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Auricular Fibrillation Occurrence
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Interpretation Of Tracings
Source: Disturbances Of The Heart
The interpretation of the arterial tracing shows that the nearly
vertical tip-stroke is due to the sudden rise of blood pressure
caused by the contraction of the ventricles. The long and irregular
down-stroke means a gradual fall of the blood pressure. The first
upward rise in this gradual decline is due to the secondary
contraction and expansion of the artery; in other words, a tidal
wave. The second upward rise in the decline is called the recoil, or
the dicrotic wave, and is due to the sudden closure of the aortic
valves and the recoil of the blood wave. The interpretation of the
jugular tracing, or phlebogram as the vein tracing may be termed,
shows the apex of the rise to be due to the contraction of the
auricle. The short downward curve from the apex means relaxation of
the auricle. The second lesser rise, called the carotid wave, is
believed to be due to the impact of the sudden expansion of the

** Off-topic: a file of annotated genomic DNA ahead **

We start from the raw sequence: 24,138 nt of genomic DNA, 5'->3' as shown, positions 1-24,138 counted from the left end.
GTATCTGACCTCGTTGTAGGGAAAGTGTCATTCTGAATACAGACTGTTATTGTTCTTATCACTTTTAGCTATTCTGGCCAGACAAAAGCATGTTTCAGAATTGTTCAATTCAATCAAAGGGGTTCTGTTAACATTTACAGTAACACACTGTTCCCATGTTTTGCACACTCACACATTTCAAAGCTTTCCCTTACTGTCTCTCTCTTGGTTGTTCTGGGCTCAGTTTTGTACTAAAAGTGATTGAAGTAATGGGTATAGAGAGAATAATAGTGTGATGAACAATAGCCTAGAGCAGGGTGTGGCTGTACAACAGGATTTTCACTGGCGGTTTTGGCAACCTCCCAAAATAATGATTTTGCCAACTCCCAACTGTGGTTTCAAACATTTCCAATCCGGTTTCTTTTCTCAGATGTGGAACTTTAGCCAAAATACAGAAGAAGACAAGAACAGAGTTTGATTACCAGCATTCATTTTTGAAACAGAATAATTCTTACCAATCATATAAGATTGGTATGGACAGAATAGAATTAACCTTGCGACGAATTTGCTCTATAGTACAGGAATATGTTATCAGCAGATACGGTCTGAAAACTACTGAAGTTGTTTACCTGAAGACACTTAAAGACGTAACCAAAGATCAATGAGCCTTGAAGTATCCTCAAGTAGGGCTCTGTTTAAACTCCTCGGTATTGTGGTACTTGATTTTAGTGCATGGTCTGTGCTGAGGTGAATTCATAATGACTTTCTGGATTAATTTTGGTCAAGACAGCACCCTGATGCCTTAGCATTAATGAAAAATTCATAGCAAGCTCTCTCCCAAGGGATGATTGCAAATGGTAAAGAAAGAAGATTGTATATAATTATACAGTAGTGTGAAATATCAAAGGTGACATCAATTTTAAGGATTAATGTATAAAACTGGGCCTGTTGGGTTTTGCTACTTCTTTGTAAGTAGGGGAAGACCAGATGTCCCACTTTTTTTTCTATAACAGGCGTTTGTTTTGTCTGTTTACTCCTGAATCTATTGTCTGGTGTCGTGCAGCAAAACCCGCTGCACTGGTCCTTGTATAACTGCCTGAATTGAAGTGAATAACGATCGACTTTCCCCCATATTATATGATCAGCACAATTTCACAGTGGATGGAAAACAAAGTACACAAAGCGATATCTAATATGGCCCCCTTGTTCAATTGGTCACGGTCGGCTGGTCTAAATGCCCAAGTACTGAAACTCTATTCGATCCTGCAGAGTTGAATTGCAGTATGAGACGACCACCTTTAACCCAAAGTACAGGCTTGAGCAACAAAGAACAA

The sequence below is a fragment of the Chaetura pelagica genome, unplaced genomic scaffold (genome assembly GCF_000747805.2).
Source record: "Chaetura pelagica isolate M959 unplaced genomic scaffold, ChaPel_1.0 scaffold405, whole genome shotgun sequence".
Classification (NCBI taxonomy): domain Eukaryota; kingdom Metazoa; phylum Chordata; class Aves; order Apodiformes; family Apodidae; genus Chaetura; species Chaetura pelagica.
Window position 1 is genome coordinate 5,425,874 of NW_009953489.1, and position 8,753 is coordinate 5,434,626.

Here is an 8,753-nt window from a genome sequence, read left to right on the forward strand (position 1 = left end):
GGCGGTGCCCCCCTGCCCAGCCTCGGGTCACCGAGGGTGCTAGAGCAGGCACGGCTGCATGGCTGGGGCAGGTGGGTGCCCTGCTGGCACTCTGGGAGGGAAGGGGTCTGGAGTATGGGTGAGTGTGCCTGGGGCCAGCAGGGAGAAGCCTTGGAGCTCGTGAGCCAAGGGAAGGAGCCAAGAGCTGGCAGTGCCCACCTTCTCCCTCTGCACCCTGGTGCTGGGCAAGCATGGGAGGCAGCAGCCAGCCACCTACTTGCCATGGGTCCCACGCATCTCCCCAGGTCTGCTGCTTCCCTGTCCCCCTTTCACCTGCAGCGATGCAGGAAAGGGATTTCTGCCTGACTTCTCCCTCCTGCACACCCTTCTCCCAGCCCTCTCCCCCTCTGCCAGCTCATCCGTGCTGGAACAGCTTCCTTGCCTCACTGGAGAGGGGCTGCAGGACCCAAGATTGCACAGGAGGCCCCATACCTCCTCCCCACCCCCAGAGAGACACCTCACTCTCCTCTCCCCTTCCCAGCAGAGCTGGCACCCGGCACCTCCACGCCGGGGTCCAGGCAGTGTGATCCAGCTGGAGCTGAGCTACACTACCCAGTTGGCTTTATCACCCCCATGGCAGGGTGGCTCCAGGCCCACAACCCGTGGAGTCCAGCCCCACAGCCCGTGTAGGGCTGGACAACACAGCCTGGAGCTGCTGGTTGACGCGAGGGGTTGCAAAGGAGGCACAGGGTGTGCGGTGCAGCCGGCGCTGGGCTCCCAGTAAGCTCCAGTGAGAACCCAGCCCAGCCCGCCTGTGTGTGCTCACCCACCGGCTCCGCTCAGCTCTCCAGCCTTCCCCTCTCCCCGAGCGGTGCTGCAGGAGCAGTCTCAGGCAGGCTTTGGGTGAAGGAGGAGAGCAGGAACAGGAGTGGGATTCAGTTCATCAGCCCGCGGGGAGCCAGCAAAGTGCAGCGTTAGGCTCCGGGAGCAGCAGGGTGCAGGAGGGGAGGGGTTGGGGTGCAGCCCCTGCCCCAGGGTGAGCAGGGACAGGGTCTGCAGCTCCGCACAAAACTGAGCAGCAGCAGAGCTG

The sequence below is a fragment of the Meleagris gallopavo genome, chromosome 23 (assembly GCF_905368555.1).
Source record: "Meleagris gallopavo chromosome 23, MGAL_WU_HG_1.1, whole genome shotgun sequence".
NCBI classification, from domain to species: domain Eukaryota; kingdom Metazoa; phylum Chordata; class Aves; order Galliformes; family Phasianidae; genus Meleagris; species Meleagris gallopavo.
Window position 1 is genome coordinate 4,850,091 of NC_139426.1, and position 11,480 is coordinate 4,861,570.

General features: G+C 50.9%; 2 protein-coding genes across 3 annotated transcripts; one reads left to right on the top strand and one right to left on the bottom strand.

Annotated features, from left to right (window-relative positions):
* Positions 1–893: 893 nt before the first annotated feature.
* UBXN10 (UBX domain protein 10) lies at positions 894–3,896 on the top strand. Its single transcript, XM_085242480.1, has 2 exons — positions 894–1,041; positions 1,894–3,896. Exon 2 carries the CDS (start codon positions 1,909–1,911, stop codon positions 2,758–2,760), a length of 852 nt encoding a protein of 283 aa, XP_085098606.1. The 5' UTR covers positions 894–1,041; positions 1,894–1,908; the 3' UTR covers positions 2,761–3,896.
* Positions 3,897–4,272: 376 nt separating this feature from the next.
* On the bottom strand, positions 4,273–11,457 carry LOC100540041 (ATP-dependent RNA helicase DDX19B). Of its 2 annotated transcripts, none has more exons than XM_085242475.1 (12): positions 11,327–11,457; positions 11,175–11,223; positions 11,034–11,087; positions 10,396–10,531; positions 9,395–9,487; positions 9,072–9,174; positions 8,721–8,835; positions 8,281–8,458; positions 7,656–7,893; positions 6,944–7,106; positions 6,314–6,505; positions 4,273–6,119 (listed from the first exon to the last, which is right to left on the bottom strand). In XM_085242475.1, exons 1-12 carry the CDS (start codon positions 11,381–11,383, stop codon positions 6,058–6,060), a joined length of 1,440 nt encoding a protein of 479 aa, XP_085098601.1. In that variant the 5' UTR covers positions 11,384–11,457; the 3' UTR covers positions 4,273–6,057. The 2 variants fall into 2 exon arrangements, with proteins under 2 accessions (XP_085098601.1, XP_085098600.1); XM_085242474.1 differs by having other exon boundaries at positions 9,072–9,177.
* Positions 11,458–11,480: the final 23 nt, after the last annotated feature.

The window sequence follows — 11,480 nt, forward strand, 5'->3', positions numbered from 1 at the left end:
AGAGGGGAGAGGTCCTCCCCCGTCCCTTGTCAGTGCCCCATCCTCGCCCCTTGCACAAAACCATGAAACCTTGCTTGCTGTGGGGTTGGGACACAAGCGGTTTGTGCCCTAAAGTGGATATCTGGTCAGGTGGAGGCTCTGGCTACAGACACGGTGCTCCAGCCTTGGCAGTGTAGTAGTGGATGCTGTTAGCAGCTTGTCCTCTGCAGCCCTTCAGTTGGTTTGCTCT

carotid artery. The drop of the wave tracing after this cartoid rise
is due to the auricular diastole. The immediate following second
rise not so high as that of the auricular contraction is known as
the ventricular wave, and corresponds to the dicrotic wave in the
radial. The next lesser decline shows ventricular diastole, or the
heart rest. A tracing of the jugular vein shows the activity of the
right side of the heart. The tracing of the carotid and radial shows
the activity of the left side of the heart. After normal tracings
have been carefully taken and studied by the clinician or a
laboratory assistant, abnormalities in these readings are readily
shown graphically. Especially characteristic are tracings of
auricular fibrillation and those of heart block.
Next: Tests Of Heart Strength
Previous: Clinical Interpretation Of Pulse Tracings